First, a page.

Windows 8 for ARM requirements leak

WARMed over iPad2

Windows 8 on ARM is going to be a lot more than Intel (NASDAQ:INTC) is giving it credit for, and a lot less than the MS (NASDAQ:MSFT) hype. That said, Windows on ARM, aka WARM, has a lot of asterisks around every bullet point.

Word has come to SemiAccurate about how Windows 8 for ARM is going to be hamstrung, and there are a long list of restrictions that are put in place for manufacturers. MS seems intent on keeping the user experience as low on the awfulness scale as they can. I don’t think they will listen to my advice, but if they wanted to, here is a tip, no charge.

So, what is MS doing around WARM? The original plan was to make the OS ‘tablet only’, or at least that is what they told Intel. Given the war of words that just erupted between the two fading tech giants, you can guess when Intel found out that was not the case, and what their reaction was. Short story, WARM will be in netbooks/craptops from day one.

The way this will happen is simple, there are three or four chipset partners, TI, Nvidia, and Qualcomm, plus a strongly rumoured fourth player, possibly Samsung. These four will each be allowed to make two and only two designs, one clamshell with a keyboard and one tablet. There will be NO OEM designs, an Acer craptop will be one of the four, and so will a Lenovo tablet. If the CPU is the same, other than the stencilled logo, the rest will be too. Basically, you will get no diversity, 8 designs, the end.

To make matters more laughable, MS has some very hefty targets for usability, with their own OS exempted of course. Makers must hit several targets for boot time, sleep, wakeup, and performance. Everything will be qualified by MS, and failure on any count means the design is not green-lighted. MS is serious about speed.

Why? Well, people working on devices tell SemiAccurate that the numbers for ‘usability’ line up EXACTLY with the numbers for the iPad2. It is almost like MS had no ideas of their own, and had to copy the details from an innovative company. Not that this would ever happen mind you, but, well, it did. Again.

Given that the OS itself is a bloated pig ill-suited for the task, two problems arise. First is that to make it run at an acceptable, read iPad2-like, speed, you need massive CPU horsepower to overcome the performance drag of the OS. This is eminently doable, but it leads to short battery life, large batteries, or both. The other problem is that a high end CPU with a big battery and massive RAM counts means the BOM is going to be huge. Can you say subsidised? Apple is laughing all the way to the bank, trust us here.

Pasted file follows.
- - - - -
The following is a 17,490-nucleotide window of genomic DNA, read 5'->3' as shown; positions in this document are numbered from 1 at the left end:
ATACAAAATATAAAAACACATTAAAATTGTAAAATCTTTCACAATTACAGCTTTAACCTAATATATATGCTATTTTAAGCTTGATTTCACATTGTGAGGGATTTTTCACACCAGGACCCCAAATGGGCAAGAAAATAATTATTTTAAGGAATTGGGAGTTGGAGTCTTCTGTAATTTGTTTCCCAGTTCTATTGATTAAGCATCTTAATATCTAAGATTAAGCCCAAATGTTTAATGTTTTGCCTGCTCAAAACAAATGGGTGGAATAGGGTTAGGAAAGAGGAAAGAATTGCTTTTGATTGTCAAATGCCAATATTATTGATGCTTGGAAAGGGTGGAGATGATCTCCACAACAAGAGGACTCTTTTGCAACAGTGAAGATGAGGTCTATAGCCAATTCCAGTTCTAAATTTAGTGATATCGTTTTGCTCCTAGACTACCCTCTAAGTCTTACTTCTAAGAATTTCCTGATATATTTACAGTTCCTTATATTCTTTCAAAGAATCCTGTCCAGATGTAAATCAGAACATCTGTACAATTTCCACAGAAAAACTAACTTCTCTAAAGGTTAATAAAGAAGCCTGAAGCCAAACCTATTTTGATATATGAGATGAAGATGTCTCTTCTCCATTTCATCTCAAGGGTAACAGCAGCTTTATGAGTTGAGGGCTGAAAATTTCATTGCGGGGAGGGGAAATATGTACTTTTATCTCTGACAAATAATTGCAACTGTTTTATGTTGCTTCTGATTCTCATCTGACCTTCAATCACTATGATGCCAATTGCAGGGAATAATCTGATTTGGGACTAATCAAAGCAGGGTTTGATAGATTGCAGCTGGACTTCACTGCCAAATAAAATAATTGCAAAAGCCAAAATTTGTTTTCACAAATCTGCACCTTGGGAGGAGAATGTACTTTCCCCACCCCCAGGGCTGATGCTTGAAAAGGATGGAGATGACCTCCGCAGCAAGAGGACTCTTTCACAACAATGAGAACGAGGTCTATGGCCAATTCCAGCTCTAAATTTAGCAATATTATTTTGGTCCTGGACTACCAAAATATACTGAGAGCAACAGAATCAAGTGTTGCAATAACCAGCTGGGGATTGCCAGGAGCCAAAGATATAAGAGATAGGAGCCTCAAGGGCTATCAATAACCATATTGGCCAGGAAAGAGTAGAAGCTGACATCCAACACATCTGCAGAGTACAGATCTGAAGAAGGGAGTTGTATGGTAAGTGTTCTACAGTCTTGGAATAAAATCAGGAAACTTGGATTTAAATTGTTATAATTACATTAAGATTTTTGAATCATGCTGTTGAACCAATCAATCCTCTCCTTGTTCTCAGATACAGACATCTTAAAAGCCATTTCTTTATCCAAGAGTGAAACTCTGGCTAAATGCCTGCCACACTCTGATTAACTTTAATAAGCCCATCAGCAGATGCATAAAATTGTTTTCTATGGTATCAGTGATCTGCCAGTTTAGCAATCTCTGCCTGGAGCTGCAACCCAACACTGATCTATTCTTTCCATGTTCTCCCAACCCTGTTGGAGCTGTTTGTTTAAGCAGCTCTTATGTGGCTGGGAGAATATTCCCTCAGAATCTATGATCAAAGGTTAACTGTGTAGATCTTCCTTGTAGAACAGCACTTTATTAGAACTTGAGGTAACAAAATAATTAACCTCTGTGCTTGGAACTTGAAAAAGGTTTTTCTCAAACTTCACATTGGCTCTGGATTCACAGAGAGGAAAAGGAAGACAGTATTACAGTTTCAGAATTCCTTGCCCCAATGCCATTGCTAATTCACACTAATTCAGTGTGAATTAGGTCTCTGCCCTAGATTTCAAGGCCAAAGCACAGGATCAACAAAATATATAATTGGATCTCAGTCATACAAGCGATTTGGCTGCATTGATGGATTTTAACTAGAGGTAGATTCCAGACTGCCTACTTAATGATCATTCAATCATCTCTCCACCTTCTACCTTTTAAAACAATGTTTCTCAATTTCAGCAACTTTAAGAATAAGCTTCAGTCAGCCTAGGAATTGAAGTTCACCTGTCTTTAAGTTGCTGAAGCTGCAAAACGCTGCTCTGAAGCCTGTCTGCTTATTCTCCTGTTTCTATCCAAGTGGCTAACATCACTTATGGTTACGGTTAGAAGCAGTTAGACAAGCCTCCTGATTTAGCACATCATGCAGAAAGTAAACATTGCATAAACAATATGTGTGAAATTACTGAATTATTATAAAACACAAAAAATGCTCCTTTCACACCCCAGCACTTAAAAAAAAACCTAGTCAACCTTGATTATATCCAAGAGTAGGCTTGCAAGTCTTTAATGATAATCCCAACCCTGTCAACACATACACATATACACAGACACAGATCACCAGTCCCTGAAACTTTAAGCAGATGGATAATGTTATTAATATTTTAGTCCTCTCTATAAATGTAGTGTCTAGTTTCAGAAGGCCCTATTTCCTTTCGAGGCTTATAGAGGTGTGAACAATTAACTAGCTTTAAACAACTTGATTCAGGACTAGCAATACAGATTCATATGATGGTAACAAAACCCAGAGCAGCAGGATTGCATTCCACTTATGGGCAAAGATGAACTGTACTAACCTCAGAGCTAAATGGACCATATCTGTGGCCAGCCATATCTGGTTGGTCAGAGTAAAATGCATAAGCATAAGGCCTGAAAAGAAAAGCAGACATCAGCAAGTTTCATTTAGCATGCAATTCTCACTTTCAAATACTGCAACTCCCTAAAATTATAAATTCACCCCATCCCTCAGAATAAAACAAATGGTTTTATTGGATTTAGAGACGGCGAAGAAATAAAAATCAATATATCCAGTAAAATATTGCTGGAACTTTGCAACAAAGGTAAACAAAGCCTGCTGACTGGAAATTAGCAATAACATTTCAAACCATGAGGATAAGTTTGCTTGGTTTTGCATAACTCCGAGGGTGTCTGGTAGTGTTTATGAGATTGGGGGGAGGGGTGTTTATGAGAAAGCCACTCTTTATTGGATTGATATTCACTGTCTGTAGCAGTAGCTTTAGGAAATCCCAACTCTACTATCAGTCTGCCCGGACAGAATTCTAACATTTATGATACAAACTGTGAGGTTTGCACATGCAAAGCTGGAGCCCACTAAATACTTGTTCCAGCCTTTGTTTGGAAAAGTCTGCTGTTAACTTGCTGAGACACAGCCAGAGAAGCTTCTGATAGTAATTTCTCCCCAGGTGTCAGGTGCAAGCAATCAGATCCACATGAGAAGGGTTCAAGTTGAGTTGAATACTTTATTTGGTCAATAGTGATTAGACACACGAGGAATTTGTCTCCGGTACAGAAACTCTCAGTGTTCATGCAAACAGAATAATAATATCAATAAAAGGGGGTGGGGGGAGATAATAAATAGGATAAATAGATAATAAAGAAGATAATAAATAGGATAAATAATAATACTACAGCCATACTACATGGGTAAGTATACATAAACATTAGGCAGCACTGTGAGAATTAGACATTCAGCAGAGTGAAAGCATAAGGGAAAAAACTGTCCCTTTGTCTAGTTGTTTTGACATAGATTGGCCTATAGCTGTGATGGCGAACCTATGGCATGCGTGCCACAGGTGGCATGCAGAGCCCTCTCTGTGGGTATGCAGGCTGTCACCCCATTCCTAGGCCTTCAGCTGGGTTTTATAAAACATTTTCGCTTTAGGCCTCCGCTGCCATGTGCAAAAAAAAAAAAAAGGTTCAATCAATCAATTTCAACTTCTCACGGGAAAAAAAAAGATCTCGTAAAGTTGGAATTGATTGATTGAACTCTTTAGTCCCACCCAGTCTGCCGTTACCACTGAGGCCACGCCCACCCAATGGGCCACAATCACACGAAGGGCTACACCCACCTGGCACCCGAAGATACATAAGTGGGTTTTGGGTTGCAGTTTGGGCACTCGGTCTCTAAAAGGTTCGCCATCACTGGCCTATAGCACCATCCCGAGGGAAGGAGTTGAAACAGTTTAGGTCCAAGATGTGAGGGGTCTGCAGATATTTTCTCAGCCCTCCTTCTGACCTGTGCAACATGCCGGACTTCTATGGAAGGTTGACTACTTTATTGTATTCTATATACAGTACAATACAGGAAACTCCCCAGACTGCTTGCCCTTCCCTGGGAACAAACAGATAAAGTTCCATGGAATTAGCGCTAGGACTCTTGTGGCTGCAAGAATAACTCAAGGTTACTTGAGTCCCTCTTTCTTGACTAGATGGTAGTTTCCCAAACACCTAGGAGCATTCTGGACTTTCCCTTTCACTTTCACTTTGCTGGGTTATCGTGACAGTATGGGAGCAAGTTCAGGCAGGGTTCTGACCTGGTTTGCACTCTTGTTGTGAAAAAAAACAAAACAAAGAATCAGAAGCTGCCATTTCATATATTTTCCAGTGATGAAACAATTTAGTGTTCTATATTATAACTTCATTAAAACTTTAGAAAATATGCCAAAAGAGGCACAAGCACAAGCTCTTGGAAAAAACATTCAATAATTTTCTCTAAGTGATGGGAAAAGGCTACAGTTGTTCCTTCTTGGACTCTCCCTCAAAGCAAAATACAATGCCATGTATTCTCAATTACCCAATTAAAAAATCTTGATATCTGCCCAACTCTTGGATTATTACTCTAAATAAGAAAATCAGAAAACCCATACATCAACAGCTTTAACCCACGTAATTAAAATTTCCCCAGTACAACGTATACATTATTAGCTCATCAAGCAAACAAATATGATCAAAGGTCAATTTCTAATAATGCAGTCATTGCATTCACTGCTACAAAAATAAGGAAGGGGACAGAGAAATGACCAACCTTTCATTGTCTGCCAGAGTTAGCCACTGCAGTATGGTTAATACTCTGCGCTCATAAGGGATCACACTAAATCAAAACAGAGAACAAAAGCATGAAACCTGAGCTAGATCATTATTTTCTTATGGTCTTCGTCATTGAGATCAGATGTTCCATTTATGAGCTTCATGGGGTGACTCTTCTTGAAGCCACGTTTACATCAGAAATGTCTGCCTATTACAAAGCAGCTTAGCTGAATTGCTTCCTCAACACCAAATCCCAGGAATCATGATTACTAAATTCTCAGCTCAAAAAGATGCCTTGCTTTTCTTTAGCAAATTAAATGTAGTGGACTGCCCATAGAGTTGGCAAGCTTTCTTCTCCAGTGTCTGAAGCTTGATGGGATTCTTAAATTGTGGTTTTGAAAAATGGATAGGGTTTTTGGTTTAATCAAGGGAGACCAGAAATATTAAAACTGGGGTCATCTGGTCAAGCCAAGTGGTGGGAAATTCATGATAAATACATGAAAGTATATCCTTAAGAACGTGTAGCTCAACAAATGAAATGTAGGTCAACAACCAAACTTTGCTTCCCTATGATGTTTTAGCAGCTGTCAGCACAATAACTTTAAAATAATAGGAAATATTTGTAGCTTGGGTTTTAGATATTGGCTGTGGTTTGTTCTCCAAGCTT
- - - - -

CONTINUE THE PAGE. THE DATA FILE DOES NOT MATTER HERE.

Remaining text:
If this all sounds like a replay of Wince/Phone7, it is. MS can’t make a decent OS to save their lives, and has absolutely no creativity left. To put on the veneer of creativity, they copy Apple, and do it with focus-groupthink. The end result is a list of check box features that are second to none, and an expensive doorstop to go with it.

The one thing MS can bring to the table that may move lots of WARM tablets is monopoly tactics. Like Wince/Phone7, people won’t knowingly buy it on merit, but MS can force it in to the channel, exclude competitors, and bundle in a legally dubious fashion. Don’t be surprised when they do, they have no other choice really.

In the end, according to their own technical requirements sheets, MS is copying the iPad2 on almost all counts. Until they ditch Windows though, they have little chance of success. The one thing you want from Windows is software compatibility, something that WARM craptops will not have. If you are dumb enough to buy something in this segment, you are much better off buying an Atom or Brazos variant. Both will be much faster and will run all the software you expect, but not at the speeds you want. The more things change, the worse Microsoft looks. Someone send a clue bat to Redmond, they are in desperate need.S|A

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Charlie Demerjian

Roving engine of chaos and snide remarks at SemiAccurate
Charlie Demerjian is the founder of Stone Arch Networking Services and is a technology news site; addressing hardware design, software selection, customization, securing and maintenance, with over one million views per month. He is a technologist and analyst specializing in semiconductors, system and network architecture. As head writer of, he regularly advises writers, analysts, and industry executives on technical matters and long lead industry trends. Charlie is also available through Guidepoint and Mosaic. FullyAccurate